“We forecast real household spending to grow by 5.9% in 2022, decelerating from the estimated growth of 9.4% in 2021. We note that the Covid-19 pandemic and the related restrictions on economic activity resulted in real household spending contracting by 2.5% in 2020, creating a lower base for spending to grow from in 2021 and 2022,” Fitch Solutions says.
Total household spending (in real terms), the agency says, will increase in 2022 when compared to 2021. In 2021 and 2022, total household spending (in real terms) will be above the pre-Covid-19 levels in 2019, indicating a full recovery in consumer spending, says Fitch Solutions. It says as of December 6 2021 (latest data available), 38.4% of people in Botswana have received at least one vaccine dose, while this is relatively low it is higher than Africa average of 11.3%.
“The emergence of new Covid-19 variants such as Omicron, which was first detected in the country in November 2021, poses a downside risk to our outlook for consumer spending, particularly as a large proportion of the country’s population is unvaccinated and this could result in stricter measures being implemented once again,” says Fitch Solutions.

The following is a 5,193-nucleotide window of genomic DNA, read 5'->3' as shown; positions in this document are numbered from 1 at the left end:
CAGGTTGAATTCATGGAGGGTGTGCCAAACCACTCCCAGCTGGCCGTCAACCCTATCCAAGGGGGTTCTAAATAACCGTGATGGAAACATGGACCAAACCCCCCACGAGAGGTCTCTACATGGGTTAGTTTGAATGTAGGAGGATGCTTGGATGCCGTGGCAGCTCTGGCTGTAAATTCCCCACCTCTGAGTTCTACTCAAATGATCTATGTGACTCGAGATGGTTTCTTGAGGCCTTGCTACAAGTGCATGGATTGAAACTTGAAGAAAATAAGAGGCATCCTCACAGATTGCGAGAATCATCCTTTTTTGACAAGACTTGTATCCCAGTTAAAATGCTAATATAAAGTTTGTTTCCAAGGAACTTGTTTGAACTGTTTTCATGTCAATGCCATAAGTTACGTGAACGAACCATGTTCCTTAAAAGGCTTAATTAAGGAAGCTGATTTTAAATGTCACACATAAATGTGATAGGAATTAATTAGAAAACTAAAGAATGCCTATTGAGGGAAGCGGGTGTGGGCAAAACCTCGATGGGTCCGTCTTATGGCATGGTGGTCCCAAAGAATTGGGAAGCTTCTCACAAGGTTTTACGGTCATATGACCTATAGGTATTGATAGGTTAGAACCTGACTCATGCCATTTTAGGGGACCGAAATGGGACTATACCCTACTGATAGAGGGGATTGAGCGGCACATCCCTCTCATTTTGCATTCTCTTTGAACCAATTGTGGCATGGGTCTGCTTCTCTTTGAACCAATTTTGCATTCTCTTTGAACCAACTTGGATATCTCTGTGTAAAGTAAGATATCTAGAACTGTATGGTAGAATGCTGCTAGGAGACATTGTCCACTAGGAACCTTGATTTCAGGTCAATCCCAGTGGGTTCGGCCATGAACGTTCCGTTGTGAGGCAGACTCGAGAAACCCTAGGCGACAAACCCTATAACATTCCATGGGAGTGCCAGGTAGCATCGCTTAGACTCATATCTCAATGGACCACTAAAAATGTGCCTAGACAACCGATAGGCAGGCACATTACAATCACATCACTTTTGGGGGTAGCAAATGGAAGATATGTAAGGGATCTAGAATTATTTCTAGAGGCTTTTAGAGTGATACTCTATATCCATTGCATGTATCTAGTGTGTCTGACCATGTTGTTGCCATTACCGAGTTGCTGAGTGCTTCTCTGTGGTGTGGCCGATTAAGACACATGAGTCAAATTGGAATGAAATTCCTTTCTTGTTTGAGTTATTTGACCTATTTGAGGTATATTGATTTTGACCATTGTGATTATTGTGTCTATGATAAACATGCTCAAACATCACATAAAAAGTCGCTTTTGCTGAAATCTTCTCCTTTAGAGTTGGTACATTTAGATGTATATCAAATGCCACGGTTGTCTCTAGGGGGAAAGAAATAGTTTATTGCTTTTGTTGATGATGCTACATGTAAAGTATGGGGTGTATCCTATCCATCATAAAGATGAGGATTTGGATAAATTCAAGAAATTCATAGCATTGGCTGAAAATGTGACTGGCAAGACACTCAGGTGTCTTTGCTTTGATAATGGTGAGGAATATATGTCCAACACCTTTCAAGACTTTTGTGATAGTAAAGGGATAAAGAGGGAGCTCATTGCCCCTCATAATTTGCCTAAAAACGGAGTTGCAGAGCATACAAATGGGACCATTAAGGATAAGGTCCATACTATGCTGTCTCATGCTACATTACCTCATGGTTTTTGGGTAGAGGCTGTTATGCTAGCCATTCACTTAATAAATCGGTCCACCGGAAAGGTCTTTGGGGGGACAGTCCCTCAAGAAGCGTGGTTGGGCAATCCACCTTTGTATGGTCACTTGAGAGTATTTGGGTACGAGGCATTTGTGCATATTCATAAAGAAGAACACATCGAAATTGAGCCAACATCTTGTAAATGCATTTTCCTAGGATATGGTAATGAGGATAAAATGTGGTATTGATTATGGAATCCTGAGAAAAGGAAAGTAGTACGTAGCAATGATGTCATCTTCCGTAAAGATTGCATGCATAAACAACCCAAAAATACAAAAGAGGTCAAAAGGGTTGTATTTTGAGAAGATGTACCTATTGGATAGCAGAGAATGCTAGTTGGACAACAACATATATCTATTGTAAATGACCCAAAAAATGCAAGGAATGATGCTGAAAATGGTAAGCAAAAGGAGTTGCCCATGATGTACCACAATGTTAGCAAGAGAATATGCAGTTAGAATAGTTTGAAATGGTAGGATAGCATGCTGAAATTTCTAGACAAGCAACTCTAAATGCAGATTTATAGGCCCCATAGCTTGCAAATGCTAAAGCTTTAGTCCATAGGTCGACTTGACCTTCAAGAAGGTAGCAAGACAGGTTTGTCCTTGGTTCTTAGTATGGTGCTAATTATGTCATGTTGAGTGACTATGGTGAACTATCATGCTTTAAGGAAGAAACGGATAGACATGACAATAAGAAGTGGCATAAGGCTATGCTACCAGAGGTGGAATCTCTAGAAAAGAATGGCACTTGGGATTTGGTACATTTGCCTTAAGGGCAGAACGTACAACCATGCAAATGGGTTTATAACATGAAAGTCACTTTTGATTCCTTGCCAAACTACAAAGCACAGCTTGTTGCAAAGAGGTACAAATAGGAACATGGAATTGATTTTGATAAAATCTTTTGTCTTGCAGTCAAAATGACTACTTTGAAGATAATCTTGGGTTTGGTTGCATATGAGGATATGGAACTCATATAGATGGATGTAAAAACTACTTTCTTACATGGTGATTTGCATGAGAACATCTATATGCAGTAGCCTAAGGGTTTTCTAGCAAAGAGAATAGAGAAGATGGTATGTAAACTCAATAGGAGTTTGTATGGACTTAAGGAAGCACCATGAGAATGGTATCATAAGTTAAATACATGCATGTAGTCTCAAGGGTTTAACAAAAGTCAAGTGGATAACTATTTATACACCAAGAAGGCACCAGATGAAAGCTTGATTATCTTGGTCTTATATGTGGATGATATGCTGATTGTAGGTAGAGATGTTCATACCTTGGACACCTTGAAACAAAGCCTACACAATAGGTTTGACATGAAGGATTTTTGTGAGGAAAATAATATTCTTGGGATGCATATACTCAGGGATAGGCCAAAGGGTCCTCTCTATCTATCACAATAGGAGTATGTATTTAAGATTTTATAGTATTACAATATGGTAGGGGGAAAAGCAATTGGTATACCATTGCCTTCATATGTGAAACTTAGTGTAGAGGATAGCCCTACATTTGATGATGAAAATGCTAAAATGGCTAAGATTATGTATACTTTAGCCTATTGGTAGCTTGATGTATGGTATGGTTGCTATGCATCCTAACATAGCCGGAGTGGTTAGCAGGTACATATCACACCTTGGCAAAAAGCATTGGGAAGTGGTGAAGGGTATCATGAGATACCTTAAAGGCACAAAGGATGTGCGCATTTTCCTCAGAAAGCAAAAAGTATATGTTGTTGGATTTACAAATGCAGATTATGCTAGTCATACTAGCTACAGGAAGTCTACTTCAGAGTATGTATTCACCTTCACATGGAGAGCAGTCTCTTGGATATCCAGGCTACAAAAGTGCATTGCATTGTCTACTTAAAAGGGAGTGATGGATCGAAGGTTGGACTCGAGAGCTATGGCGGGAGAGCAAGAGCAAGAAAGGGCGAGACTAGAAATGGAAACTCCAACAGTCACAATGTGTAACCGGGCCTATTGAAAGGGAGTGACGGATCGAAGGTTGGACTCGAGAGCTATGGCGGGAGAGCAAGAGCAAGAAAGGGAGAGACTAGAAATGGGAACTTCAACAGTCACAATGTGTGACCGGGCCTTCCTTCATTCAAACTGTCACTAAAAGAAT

Growth will ease in 2022, Fitch Solution says. “Our forecast for an improvement in consumer spending in Botswana in 2022 is in line with our Country Risk team’s forecast that the economy will grow by a real rate of 5.3% over 2022, from an estimated 12.5% growth in 2021 as the low base effects from 2020 dissipate,” it says.
Fitch Solutions notes that “Our Country Risk team expects private consumption to be the main driver of Botswana’s economic growth in 2022, as disposable incomes and the labour market continue to recover from the impacts of the Covid-19 pandemic.” It says Botswana’s tourism sector has been negatively impacted by the Covid-19 pandemic and the related travel restrictions.
According to Fitch Solutions, “The emergence of the Omicron variant, which was first detected in November 2021, has resulted in travel bans being implemented on Southern African countries such as South Africa, Botswana, Lesotho, Namibia, Zimbabwe and Eswatini. This will further delay the recovery of Botswana’s tourism sector in 2021 and early 2022.” Fitch Solutions, therefore, forecasts Botswana’s tourist arrivals to grow by 81.2% in 2022, from an estimated contraction of 40.3% in 2021.